12 May 2008
In this chapter, I will attempt to give you a thorough understanding of the video display object of the Flex framework, with some specific insight into a few of the key video playback features in the RMX, including playlists and UI considerations for instream advertising. First, R Blank will start off with a brief word on some core video compression concepts that are important to understand—even for coders—in the preparation and delivery of Flash video. Next, I will go over playing back video in Flex.
Although this chapter is about working with Flash video, as opposed to creating Flash video, in this section, I want to cover some of the basic issues in the preparation of video in Flash, before Omar discusses how to load and display the video files.
Compressing video is much like compressing flat images to bitmap formats like JPG. The compressor examines the source media, breaks it into separate blocks of pixels, and seeks redundancies it can exploit to represent those blocks with less data. This is how a 20MB PSD can be prepared into a 78KB JPG file for placement in a web site. Of course, with video, you have an additional dimension of data. Just as JPG compression seeks these shortcuts in two dimensions of visual data, or within a frame, video compression analyzes and processes three dimensions of color pixels, within a frame and between frames—both intraframe and interframe compression. So, when compressing video as opposed to still imagery, you have some additional settings available to you.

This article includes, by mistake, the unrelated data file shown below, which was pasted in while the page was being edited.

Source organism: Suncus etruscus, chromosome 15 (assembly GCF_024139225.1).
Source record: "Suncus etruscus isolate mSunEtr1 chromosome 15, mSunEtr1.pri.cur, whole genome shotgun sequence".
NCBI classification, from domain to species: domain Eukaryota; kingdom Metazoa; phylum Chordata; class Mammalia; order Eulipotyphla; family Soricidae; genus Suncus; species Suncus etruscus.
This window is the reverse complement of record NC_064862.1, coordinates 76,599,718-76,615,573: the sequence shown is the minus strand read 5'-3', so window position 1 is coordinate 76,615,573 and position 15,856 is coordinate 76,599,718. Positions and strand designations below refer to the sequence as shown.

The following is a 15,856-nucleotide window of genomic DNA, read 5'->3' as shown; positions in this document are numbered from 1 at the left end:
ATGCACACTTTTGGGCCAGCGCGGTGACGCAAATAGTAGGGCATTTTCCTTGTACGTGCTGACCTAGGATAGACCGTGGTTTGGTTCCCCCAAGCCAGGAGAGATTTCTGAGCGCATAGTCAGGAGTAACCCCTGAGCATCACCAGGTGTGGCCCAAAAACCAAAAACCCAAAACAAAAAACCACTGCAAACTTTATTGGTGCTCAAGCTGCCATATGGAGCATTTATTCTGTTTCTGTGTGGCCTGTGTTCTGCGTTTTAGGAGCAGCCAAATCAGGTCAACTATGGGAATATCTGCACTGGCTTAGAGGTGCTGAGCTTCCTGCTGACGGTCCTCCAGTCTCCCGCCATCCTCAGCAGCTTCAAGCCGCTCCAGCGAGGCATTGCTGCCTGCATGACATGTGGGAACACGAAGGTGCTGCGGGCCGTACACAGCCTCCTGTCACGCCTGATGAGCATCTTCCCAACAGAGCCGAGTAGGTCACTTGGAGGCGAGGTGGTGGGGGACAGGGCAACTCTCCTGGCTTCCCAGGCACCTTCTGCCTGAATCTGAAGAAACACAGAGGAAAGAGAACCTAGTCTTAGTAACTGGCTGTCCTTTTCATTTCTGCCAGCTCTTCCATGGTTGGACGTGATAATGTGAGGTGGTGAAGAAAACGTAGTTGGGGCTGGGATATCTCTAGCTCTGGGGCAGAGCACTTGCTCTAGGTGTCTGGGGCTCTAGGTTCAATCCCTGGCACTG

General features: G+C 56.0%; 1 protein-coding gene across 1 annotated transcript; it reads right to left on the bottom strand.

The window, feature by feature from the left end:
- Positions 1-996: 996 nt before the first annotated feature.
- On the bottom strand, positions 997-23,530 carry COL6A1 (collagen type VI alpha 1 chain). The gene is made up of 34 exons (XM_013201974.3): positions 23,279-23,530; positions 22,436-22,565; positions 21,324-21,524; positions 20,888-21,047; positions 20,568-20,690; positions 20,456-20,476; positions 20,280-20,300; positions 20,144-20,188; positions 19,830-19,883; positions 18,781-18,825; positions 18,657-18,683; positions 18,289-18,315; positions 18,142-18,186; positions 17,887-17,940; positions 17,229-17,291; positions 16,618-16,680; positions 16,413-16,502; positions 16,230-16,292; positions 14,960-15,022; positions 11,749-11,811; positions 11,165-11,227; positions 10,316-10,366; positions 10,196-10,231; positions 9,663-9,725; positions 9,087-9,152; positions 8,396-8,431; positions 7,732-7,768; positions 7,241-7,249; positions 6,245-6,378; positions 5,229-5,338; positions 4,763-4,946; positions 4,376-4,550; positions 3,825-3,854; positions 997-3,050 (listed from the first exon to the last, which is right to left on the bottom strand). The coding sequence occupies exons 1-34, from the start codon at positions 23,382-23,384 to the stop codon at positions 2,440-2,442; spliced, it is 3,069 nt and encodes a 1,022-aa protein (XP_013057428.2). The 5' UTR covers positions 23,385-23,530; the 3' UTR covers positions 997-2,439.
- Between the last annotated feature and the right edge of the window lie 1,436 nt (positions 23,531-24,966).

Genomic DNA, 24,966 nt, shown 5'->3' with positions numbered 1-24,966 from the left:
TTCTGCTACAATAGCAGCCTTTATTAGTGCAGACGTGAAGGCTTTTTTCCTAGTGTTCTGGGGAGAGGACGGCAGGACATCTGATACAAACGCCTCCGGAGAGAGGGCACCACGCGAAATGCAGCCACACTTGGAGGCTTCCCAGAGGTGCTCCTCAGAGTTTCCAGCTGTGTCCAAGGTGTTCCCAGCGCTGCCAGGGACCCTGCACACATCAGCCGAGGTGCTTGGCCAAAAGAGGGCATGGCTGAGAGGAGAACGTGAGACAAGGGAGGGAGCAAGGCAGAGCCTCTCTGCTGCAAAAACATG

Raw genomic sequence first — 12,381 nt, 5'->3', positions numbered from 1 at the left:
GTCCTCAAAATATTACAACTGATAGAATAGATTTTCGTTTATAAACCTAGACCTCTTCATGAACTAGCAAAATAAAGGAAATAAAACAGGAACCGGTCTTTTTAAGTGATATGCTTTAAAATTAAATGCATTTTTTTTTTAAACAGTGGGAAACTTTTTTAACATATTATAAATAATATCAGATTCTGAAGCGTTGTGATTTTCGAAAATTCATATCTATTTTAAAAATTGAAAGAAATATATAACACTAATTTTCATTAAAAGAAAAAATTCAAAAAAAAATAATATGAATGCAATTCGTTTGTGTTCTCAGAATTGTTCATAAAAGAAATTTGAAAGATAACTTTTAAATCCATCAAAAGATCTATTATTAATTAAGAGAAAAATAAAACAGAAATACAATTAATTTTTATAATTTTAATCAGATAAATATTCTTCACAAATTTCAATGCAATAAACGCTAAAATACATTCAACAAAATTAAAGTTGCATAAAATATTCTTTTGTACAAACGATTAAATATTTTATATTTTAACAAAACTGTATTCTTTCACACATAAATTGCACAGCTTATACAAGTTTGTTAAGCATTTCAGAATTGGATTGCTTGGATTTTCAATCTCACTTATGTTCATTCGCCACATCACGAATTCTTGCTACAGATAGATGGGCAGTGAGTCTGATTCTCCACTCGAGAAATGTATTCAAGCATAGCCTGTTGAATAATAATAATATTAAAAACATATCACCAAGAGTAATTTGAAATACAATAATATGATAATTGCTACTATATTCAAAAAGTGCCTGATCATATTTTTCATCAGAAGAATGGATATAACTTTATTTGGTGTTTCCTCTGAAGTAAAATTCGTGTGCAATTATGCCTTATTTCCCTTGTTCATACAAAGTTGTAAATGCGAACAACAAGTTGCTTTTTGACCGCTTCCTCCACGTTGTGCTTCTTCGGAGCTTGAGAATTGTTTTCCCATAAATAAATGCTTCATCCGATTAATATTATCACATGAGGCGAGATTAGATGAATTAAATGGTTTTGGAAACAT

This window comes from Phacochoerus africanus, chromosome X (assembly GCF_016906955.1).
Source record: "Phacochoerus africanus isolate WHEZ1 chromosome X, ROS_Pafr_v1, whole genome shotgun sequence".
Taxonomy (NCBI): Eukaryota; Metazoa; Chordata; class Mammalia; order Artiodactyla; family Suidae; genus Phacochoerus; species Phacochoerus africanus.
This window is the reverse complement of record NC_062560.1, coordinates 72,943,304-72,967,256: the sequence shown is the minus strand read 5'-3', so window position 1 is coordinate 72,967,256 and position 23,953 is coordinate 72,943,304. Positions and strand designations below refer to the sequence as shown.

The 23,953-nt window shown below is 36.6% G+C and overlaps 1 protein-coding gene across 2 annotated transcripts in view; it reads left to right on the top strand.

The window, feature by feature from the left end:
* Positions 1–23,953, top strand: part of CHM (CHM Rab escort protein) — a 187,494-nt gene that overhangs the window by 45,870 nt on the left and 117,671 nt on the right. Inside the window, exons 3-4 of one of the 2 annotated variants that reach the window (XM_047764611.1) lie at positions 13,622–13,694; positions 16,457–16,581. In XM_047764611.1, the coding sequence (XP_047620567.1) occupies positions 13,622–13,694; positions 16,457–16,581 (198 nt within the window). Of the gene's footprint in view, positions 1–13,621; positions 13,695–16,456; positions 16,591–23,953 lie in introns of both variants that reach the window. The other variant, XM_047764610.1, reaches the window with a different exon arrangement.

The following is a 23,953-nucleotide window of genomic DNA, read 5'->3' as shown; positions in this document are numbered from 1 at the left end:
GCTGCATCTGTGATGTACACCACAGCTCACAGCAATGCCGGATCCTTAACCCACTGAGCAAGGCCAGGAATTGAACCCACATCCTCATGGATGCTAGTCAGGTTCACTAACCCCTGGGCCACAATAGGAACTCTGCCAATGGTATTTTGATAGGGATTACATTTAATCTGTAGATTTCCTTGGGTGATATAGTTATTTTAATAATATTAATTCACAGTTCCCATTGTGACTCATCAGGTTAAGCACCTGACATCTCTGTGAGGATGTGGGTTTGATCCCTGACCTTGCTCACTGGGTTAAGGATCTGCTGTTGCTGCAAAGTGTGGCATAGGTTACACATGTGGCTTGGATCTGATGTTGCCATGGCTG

It's also worth noting, if you are relatively new to video, that video encoding is more an art than a science. There is never a single set of encoding settings that will objectively work for your video. It depends both on the characteristics of your source file (both the nature of the content as well as the technical settings of the digital media file) and your eye. It is a process of trial and retrial until you are happy with the results. Of course, the more you know about what settings you have at your disposal, the more tools you have in this process. As video compression technologies improve in quality, and the pipes you use to distribute compressed video grow, the less you must compress your media, and the less this matters.
This chapter covers the following topics: